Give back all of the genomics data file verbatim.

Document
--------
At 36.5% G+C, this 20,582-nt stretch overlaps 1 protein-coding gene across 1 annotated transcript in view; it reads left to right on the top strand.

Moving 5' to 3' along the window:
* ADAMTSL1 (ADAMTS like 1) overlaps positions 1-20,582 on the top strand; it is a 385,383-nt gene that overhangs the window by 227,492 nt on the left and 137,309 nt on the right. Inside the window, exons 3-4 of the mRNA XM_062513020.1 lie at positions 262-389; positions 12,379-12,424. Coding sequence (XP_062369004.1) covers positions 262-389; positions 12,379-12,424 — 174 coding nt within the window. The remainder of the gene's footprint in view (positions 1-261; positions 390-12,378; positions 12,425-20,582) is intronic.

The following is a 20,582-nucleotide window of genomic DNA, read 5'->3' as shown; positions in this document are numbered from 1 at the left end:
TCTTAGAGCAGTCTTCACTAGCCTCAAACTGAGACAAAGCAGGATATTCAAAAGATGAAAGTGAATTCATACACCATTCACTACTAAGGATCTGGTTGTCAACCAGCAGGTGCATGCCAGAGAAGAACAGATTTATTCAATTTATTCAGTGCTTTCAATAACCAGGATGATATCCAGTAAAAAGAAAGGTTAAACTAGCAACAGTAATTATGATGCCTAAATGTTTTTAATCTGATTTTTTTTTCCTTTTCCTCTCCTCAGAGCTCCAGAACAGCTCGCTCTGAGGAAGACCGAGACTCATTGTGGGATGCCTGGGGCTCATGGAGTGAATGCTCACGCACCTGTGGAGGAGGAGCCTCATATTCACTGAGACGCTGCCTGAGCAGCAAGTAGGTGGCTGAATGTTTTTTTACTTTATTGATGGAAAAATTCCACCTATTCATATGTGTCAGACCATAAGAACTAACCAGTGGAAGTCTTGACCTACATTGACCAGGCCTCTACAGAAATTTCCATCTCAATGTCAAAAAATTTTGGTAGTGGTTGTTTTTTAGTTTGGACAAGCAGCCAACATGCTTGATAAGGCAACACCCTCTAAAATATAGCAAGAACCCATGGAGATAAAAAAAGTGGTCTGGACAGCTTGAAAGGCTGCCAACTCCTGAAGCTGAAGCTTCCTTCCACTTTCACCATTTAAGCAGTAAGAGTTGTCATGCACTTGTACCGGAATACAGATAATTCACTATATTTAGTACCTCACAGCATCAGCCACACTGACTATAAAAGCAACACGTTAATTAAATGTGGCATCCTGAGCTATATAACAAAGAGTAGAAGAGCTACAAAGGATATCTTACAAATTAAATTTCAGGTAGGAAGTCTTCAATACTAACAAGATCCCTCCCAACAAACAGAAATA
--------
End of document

At 36.5% G+C, this 20,582-nt stretch overlaps 1 protein-coding gene across 1 annotated transcript in view; it reads left to right on the top strand.

Moving 5' to 3' along the window:
* ADAMTSL1 (ADAMTS like 1) overlaps positions 1-20,582 on the top strand; it is a 385,383-nt gene that overhangs the window by 227,492 nt on the left and 137,309 nt on the right. Inside the window, exons 3-4 of the mRNA XM_062513020.1 lie at positions 262-389; positions 12,379-12,424. Coding sequence (XP_062369004.1) covers positions 262-389; positions 12,379-12,424 — 174 coding nt within the window. The remainder of the gene's footprint in view (positions 1-261; positions 390-12,378; positions 12,425-20,582) is intronic.

The following is a 20,582-nucleotide window of genomic DNA, read 5'->3' as shown; positions in this document are numbered from 1 at the left end:
TCTTAGAGCAGTCTTCACTAGCCTCAAACTGAGACAAAGCAGGATATTCAAAAGATGAAAGTGAATTCATACACCATTCACTACTAAGGATCTGGTTGTCAACCAGCAGGTGCATGCCAGAGAAGAACAGATTTATTCAATTTATTCAGTGCTTTCAATAACCAGGATGATATCCAGTAAAAAGAAAGGTTAAACTAGCAACAGTAATTATGATGCCTAAATGTTTTTAATCTGATTTTTTTTTCCTTTTCCTCTCCTCAGAGCTCCAGAACAGCTCGCTCTGAGGAAGACCGAGACTCATTGTGGGATGCCTGGGGCTCATGGAGTGAATGCTCACGCACCTGTGGAGGAGGAGCCTCATATTCACTGAGACGCTGCCTGAGCAGCAAGTAGGTGGCTGAATGTTTTTTTACTTTATTGATGGAAAAATTCCACCTATTCATATGTGTCAGACCATAAGAACTAACCAGTGGAAGTCTTGACCTACATTGACCAGGCCTCTACAGAAATTTCCATCTCAATGTCAAAAAATTTTGGTAGTGGTTGTTTTTTAGTTTGGACAAGCAGCCAACATGCTTGATAAGGCAACACCCTCTAAAATATAGCAAGAACCCATGGAGATAAAAAAAGTGGTCTGGACAGCTTGAAAGGCTGCCAACTCCTGAAGCTGAAGCTTCCTTCCACTTTCACCATTTAAGCAGTAAGAGTTGTCATGCACTTGTACCGGAATACAGATAATTCACTATATTTAGTACCTCACAGCATCAGCCACACTGACTATAAAAGCAACACGTTAATTAAATGTGGCATCCTGAGCTATATAACAAAGAGTAGAAGAGCTACAAAGGATATCTTACAAATTAAATTTCAGGTAGGAAGTCTTCAATACTAACAAGATCCCTCCCAACAAACAGAAATA